Co-hosted by the Government of Poland and the Government of Sweden, in partnership with the European Council, and the European Commission Warsaw, Poland: WHO Director-General's remarks at the High-Level International Donors’ Conference for Ukraine - 5 May 2022
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75th World Health Assembly
22 -28 MAY 2022
Courtesy, United Nations / World Health Organization
The World Health Assembly is the decision-making body of WHO. It is attended by delegations from all WHO Member States and focuses on a specific health agenda prepared by the Executive Board. The main functions of the World Health Assembly are to determine the policies of the Organization, appoint the Director-General, supervise financial policies, and review and approve the proposed programme budget. The Health Assembly is held annually in Geneva, Switzerland.
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VIEW MEDIA BRIEFINGS UPDATES at: https://www.who.int/emergencies/diseases/novel-coronavirus-2019/media-resources/press-briefings
"Good morning, good afternoon and good evening. Over the last week, COVID-19 cases have risen in four out of the six WHO regions.
Due to testing and sequencing reducing in many countries, it is increasingly difficult to know where the virus is and how it’s mutating.
The Democratic People’s Republic of Korea (DPRK) has announced, through their state media, their first outbreak of COVID-19, with more than 1.4 million suspected cases since late April.
WHO is deeply concerned at the risk of further spread of COVID-19 in the country particularly because the population is unvaccinated and many have underlying conditions putting them at risk of severe disease and death.
We are also concerned about Eritrea, another country that has not started vaccinating its populations.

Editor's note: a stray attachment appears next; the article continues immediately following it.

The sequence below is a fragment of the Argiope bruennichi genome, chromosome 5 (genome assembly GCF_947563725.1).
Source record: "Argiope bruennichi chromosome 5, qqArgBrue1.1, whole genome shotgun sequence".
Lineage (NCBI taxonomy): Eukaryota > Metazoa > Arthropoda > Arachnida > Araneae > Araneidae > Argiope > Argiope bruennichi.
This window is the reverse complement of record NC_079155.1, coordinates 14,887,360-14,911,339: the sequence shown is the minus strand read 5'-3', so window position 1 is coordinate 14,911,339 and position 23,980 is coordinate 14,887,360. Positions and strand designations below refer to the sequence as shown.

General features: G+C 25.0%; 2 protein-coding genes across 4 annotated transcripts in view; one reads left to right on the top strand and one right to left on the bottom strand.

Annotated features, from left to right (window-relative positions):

WHO have requested that the Democratic People’s Republic of Korea share data and information. And WHO has offered to provide a package of technical support and supplies, included diagnostic tests, essential medicines, and vaccines ready to be deployed to the country.
After three years, I will be so glad to meet many health leaders face-to-face in Geneva on Sunday for the start of a critically important World Health Assembly.
There is a lot to discuss in health and there are a series of crises that are fundamentally stretching health workers, resources and systems to the limits, which risks lives, livelihoods and overarching security.
The pandemic will be discussed including how to end the emergency including increasing access to vaccines, antivirals and other lifesaving tools.
Last week, I welcomed President Biden’s announcement about the sharing of health technologies between the United States National Institutes of Health, WHO’s COVID-19 Technology Access Pool and the Medicines Patent Pool regarding the development of innovative therapeutics, early-stage vaccines and diagnostic tools for COVID-19.
As you know, equity is one of the key principles behind the proposed pandemic preparedness accord. During this pandemic we faced many challenges, including a lack of sharing information, a lack of sharing biological materials and a lack of sharing technology amongst others.
This hampered the response, cost lives and revealed the limitations of the global preparedness. For the world to respond quickly and more effectively at the next outbreak or pandemic, the world must prepare now.
At the World Health Assembly Special Session in November 2021, all Member States agreed that COVID-19 reflected the need for all countries to share information and strengthen systems more effectively together.
WHO’s job is to support countries – our Member States – as they negotiate and agree on an accord to commit to protecting future generations from pandemics.
Our mandate is 100% determined by Member States and what they agree.
The accord process is led by Member States with their own Intergovernmental Negotiating Body (called INB), representing all regions of the world.
The INB has now started a two-year process that includes global public hearings with all stakeholders.
This represents the world’s opportunity to plan together, detect pathogens quicker, share data broadly and collectively respond more effectively to the next diseases X or known pathogens.